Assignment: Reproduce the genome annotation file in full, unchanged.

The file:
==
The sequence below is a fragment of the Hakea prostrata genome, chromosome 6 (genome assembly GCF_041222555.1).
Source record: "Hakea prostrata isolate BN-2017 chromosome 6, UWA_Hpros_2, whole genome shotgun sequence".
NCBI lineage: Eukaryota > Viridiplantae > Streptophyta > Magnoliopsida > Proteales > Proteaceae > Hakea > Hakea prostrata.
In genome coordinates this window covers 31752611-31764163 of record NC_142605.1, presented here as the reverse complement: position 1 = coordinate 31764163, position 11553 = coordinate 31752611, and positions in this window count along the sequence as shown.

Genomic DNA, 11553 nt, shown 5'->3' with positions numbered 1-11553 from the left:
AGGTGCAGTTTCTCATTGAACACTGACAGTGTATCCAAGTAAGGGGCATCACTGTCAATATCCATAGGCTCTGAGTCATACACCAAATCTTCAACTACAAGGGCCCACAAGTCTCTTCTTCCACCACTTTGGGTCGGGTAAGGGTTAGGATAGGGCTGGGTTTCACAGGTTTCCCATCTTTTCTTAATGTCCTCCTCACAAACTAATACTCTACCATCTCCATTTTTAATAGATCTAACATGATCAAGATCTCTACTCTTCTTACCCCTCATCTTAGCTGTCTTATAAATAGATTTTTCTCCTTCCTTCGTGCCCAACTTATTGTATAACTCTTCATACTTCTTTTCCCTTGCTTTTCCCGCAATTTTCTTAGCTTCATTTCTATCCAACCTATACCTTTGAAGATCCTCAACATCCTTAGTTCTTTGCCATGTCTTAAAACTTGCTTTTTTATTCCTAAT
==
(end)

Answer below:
The sequence below is a fragment of the Hakea prostrata genome, chromosome 6 (genome assembly GCF_041222555.1).
Source record: "Hakea prostrata isolate BN-2017 chromosome 6, UWA_Hpros_2, whole genome shotgun sequence".
NCBI lineage: Eukaryota > Viridiplantae > Streptophyta > Magnoliopsida > Proteales > Proteaceae > Hakea > Hakea prostrata.
In genome coordinates this window covers 31752611-31764163 of record NC_142605.1, presented here as the reverse complement: position 1 = coordinate 31764163, position 11553 = coordinate 31752611, and positions in this window count along the sequence as shown.

Genomic DNA, 11553 nt, shown 5'->3' with positions numbered 1-11553 from the left:
AGGTGCAGTTTCTCATTGAACACTGACAGTGTATCCAAGTAAGGGGCATCACTGTCAATATCCATAGGCTCTGAGTCATACACCAAATCTTCAACTACAAGGGCCCACAAGTCTCTTCTTCCACCACTTTGGGTCGGGTAAGGGTTAGGATAGGGCTGGGTTTCACAGGTTTCCCATCTTTTCTTAATGTCCTCCTCACAAACTAATACTCTACCATCTCCATTTTTAATAGATCTAACATGATCAAGATCTCTACTCTTCTTACCCCTCATCTTAGCTGTCTTATAAATAGATTTTTCTCCTTCCTTCGTGCCCAACTTATTGTATAACTCTTCATACTTCTTTTCCCTTGCTTTTCCCGCAATTTTCTTAGCTTCATTTCTATCCAACCTATACCTTTGAAGATCCTCAACATCCTTAGTTCTTTGCCATGTCTTAAAACTTGCTTTTTTATTCCTAAT